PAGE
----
US warns collapse of Mosul Dam could be ‘catastrophic’

Friday 05/02/2016
General view of Mosul dam on Tigris River

BAGHDAD - Iraqis have seen it all: a totalitar­ian regime that fired chemicals on minority groups and ex­ecuted adversaries, devastat­ing wars with Iran and Kuwait in the 1980s and 1990s that killed hundreds of thousands, a crippling international embargo that wrecked its economy and a US-led invasion that toppled its leadership in 2003.

Since then, violence and sectari­anism have gripped Iraq, threaten­ing to rip it apart and divide it into three parts along ethnic and reli­gious lines — a Sunni state in the centre, Shia in the south and Kurd­ish in the north.

To add to their troubles, Iraqis now face another danger: A tsuna­mi-like event that, experts warn, would stem from the collapse of the Mosul dam in the north.

Experts caution that if the dam’s walls or base rupture, the structure, which holds back 8.1 billion-11.1 bil­lion cubic metres (bcm) of water, would send a deluge of at least 4 bcm charging at 3.5 kilometres per second with waves as high as 25.3 metres, inundating Mosul and its population of 650,000. The Tigris river would flood, with waves as high as 4 metres rushing towards Baghdad and cities further south.

The top US general in Iraq said on January 28th the collapse of the dam could prove “catastrophic”. US Army Lieutenant-General Sean Mc­Farland said the United States had developed a contingency plan with the Iraqi government. “When it goes, it’s going to go fast and that’s bad,” he was quoted as saying.

The main problem is the dam’s gypsum and limestone bed, which began to dissolve when water was collected in it, causing cracks, slides and caves to form in the soil, dam expert Nadhir al-Ansari said. An­other predicament is a significant crack in the soil in the middle of the dam, added Ansari, who inspected the dam in its early stages of opera­tion in 1984.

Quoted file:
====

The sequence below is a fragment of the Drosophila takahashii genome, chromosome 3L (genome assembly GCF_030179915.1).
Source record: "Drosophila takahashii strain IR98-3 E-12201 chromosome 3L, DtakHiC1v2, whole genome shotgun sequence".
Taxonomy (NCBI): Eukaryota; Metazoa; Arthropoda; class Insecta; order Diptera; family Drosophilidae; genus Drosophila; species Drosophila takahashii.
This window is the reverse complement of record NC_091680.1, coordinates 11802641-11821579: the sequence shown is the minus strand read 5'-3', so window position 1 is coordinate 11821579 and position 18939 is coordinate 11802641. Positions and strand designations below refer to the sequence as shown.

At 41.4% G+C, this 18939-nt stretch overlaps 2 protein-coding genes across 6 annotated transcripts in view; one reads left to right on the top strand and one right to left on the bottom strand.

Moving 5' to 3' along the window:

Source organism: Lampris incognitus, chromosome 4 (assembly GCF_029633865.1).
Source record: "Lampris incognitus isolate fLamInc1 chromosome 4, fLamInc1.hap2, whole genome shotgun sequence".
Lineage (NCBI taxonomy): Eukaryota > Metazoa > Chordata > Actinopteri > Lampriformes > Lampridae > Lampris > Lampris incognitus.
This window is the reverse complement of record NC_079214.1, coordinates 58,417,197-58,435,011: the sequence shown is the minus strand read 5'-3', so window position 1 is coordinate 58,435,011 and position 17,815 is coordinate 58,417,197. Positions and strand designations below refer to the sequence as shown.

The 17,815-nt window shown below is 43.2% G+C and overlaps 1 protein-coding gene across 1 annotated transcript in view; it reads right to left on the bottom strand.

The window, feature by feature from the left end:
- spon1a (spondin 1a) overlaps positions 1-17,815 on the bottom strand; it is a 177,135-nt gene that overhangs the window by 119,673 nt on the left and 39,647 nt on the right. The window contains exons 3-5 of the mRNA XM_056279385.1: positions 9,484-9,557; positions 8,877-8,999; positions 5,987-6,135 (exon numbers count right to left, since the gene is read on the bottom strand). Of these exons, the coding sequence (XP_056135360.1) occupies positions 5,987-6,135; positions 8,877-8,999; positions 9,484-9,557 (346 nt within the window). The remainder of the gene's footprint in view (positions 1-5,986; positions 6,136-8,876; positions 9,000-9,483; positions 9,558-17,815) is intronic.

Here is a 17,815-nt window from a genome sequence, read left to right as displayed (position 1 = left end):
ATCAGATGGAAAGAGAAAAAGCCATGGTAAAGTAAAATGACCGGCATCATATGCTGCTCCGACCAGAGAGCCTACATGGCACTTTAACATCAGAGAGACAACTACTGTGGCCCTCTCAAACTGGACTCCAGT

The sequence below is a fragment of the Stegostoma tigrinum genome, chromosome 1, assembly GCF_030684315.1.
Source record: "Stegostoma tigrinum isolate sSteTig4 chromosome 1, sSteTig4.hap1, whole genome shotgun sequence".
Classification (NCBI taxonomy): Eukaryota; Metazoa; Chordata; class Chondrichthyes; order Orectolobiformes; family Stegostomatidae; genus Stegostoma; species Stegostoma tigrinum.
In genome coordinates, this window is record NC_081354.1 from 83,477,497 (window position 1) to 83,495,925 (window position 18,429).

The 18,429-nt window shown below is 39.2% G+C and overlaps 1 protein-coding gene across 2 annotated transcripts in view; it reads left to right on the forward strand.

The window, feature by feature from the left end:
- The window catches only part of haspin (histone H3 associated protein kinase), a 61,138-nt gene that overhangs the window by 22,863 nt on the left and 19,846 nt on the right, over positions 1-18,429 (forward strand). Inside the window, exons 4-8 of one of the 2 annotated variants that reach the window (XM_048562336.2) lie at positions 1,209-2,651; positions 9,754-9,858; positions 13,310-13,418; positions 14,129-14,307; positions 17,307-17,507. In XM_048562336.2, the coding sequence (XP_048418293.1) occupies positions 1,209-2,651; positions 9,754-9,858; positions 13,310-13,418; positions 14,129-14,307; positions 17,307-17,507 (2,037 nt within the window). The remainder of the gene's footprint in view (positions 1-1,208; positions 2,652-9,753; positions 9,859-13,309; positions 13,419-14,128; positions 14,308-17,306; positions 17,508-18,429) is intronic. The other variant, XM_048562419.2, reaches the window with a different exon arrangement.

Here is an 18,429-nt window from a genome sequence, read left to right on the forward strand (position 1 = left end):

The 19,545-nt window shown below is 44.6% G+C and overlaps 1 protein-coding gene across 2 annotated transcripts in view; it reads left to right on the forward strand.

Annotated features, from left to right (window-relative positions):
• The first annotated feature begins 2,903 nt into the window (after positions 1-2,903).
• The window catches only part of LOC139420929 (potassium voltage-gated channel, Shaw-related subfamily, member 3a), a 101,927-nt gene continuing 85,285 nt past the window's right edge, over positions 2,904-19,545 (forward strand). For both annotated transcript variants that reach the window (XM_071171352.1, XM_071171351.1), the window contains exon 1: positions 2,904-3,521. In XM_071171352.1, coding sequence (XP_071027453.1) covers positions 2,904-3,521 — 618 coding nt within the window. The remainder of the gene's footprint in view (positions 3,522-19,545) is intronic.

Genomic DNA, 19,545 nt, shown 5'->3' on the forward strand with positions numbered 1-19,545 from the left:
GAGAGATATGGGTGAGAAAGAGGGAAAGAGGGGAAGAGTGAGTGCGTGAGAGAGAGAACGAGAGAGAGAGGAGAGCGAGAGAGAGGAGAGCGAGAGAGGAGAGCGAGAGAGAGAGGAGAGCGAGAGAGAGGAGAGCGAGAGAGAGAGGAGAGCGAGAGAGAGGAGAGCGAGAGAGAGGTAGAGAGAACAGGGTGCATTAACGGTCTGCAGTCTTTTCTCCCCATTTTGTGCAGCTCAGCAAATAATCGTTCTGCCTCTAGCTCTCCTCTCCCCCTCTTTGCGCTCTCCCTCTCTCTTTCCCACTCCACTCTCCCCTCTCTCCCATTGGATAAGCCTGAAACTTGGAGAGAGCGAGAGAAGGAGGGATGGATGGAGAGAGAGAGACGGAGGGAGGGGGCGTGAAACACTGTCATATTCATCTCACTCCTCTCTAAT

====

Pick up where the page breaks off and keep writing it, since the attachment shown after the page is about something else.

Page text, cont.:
“And there are serious miscalcula­tions in the movement of water and the boundary of the dam, which is making the walls more susceptible,” Ansari said.

In 2006, US Army geologists and engineers determined that the dam needed to be rehabilitated at a cost of $6 million but the Iraqi govern­ment considered it too expensive and an unneeded expenditure since there was no imminent threat, ac­cording to Iraqi officials.

The Iraqi government never took the warnings seriously. “They went after temporary, piecemeal alterna­tives but completely ignored solu­tions that would have tackled the core of the problem,” said a state en­gineer who prepared several reports on the dam.

“Unfortunately, the government disregarded the warning, which led us to where we are now,” said the of­ficial insisting on anonymity.

Islamic State (ISIS) militants, who seized the dam in August 2014, stole equipment and chased away techni­cians, which hampered an impor­tant grouting schedule. “When that stopped, obviously the deteriora­tion of the dam increased accord­ingly,” said coalition spokesman US Army Colonel Steve Warren.

Iraq has invited Italian experts to suggest solutions to the problems with the hydroelectric dam, whose foundation requires constant grout­ing to maintain structural integrity. Baghdad is looking for permanent solutions to structural flaws that surfaced soon after the construc­tion of the dam began in January 1981 but became visible when it be­came fully operational in July 1986.

The Trevi Group, an Italian com­pany, secured a deal with Baghdad to upgrade the 3.6km-long dam, according to a cabinet statement re­leased February 2nd.

Publicly, the Iraqi government insists that the dam’s condition is satisfactory and scoffs at reports suggesting it may collapse.

Aware of the risks, however, US President Barack Obama tele­phoned Iraqi Prime Minister Haider al-Abadi on January 26th to discuss alternatives, said Iraqi lawmaker Shrouq al-Ubaiyachi.

“When Obama calls the Iraqi prime minister and the Mosul dam the focus of the call, one can’t but take the issue seriously,” Ubaiyachi said Shukri al-Hassan, an environ­mentalist and lecturer at the Uni­versity of Mosul, predicted that, if grouting stopped, water pressure will cause the dam walls to burst.

“Flash flood of at least 110 metres high will ensue, covering all the city of Mosul within two hours and kill­ing hundreds of thousands of its people,” Hassan said.